Organizing Your Craft Supplies:

Find the system that works for you. Different personalities require different organization systems. Just get a system that works for you and the space that you work in. Also get a system that will allow you to grow as your supplies grow. You don’t want to keep changing your system all that does is confuse you and then you have no idea where you put things (I know, it’s happened to me).

If you find things easier when they’re alphabetized, then use that type of system. Perhaps you’re better at finding things by color, or maybe you prefer to organize by manufacturer. It’s all about finding the style that makes you most productive.

** Storing photographs. Once your photos are developed (or printed), you need to store them safely until you’re ready to put them in your scrapbook. Keep them separated by year or event. There are so many different products out on the market to store your photos in, just make sure that they are acid free and archival safe. Don’t forget to Label the outside this will save you time later when looking for a specific photo or event.

** Store embellishments and other items. Sometimes, for the purpose of creatively decorating your scrapbook, you may wish to keep tickets, brochures, maps and postcards, golfing score cards that are related to a particular trip or event. Use manila file folders, and label them so you know what is inside. File them away until they’re ready to be used. Once you want to add these articles to you scrapbook page, a good idea will be to spray them with an acid free, archival quality protective coating. Again there are many different kinds on the market. I use a spray from Rogers Craft Source called Scrapbook Protectant Spray.

** Organize paper. Where do you keep all of that cool paper until you’re ready to use it? Many Scrapbookers use paper racks to organize their paper. Vertical paper storage also is a great alternative this is my choice for storing paper. It is easy to pick out your favorite colored or pattern paper quickly. You can get a plastic, portable filing container just make sure that it is archival safe. There are also hanging file folders available. Label the hanging files by theme or color. If you don’t have room for all of these racks and filing cabinets, Crop-In-Style has a portable Paper Taker tote that also works fantastic for all size papers.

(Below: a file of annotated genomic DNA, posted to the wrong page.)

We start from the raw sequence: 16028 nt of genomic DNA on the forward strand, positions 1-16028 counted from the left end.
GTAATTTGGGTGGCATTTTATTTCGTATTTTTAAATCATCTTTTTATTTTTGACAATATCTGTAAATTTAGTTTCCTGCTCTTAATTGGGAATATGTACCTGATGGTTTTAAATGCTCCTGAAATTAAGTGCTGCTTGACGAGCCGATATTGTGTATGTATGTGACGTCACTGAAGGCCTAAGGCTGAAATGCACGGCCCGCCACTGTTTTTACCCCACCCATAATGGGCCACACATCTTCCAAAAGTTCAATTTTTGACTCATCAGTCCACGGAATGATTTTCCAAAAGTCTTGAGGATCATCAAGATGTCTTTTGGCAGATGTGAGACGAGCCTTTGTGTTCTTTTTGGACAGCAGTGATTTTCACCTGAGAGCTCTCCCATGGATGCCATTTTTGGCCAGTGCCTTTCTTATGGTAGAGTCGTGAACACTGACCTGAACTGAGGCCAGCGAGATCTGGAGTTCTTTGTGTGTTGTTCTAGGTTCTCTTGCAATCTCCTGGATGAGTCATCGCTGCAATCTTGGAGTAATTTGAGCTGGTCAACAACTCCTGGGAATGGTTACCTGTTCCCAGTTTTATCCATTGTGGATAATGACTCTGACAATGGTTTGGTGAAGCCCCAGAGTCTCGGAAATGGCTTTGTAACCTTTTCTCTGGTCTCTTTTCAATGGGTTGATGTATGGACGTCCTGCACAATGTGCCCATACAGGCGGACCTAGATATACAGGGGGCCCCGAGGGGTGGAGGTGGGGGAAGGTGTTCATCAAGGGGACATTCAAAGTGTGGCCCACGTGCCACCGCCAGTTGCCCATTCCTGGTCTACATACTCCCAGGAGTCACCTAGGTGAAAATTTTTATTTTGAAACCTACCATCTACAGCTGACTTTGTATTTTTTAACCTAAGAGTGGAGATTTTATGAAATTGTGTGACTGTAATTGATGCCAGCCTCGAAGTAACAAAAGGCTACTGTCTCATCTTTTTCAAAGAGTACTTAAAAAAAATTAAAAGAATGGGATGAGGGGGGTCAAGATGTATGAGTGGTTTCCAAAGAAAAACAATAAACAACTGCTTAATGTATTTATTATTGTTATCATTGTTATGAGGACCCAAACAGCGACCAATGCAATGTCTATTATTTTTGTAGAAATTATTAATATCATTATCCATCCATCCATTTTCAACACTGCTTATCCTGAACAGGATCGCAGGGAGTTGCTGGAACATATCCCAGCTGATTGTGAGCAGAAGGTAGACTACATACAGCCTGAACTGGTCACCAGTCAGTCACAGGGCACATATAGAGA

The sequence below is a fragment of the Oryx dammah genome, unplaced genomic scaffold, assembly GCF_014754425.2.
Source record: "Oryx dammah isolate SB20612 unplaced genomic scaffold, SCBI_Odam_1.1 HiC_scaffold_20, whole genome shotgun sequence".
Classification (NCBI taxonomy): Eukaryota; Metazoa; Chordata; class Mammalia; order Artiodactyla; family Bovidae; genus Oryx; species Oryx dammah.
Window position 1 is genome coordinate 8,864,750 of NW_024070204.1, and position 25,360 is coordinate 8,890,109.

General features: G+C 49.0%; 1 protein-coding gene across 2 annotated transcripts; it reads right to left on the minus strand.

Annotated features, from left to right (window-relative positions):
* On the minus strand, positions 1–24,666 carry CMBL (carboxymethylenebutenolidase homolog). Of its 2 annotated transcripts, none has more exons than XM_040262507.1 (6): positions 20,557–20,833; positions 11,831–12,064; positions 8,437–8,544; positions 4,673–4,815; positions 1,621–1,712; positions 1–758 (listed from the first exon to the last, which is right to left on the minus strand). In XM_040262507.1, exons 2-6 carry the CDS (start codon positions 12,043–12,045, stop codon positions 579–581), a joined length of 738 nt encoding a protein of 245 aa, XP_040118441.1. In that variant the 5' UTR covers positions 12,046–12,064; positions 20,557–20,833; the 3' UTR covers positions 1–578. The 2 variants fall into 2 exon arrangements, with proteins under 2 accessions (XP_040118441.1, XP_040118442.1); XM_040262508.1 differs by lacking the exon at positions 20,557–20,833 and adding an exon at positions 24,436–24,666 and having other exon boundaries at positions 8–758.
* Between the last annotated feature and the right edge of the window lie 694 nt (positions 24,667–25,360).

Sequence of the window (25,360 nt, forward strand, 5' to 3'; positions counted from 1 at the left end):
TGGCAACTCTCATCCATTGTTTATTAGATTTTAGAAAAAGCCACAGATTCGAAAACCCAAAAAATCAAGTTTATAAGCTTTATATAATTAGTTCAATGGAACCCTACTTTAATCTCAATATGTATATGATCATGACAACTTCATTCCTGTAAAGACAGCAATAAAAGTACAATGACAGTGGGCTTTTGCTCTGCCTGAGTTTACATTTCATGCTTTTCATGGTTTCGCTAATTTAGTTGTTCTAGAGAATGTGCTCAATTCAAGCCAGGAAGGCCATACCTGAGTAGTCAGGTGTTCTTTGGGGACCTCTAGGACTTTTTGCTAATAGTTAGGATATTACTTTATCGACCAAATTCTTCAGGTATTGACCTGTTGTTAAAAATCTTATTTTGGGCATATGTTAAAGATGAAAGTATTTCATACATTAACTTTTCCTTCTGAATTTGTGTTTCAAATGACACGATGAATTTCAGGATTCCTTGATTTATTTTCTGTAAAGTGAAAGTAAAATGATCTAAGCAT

You may also want to buy acid free photo boxes to hold blank Greeting Cards and Envelopes for your handmade card. You can label the outside of the box with the size of the cards and also the color of the cardstock. This helps when looking for a specific size/color blank card.

** Storing Rubber Stamps. Shallow, plastic containers work best. You shouldn’t stack rubber stamps; the reason is that it will be easier to see the top of the stamp that shows your design. In my case I have thousands of stamps so I do have some that are stacked but I also have then in plastic containers that are labeled with the theme of the stamps inside.

** Store tiny stuff. For very tiny die-cuts and other small items such as brads or eyelets, check out storage containers at your local craft store or even hardware store. They have great items for organizing. Baby food jars or any clear containers serve the same purpose.

** Keep it together. Already have a pretty good idea of stickers and die-cuts you’re planning to use with a particular set of photographs? Keep them in the same storage product that you have chosen for your photos until you’re ready to put them into your scrapbook. This way, everything will be in one place and ready to use.

Have a Great Day and don’t forget to leave time to Craft!

Organize Craft Supplies Part 2

Organize Scrapbooking Room Part 3


Another Spring Craft Show in the Record Books

I can’t believe that the Spring Show is over.  It takes so long to prepare and then it is gone.  I guess it is just like any event that you plan for.  The preparation always takes more time than the actual event.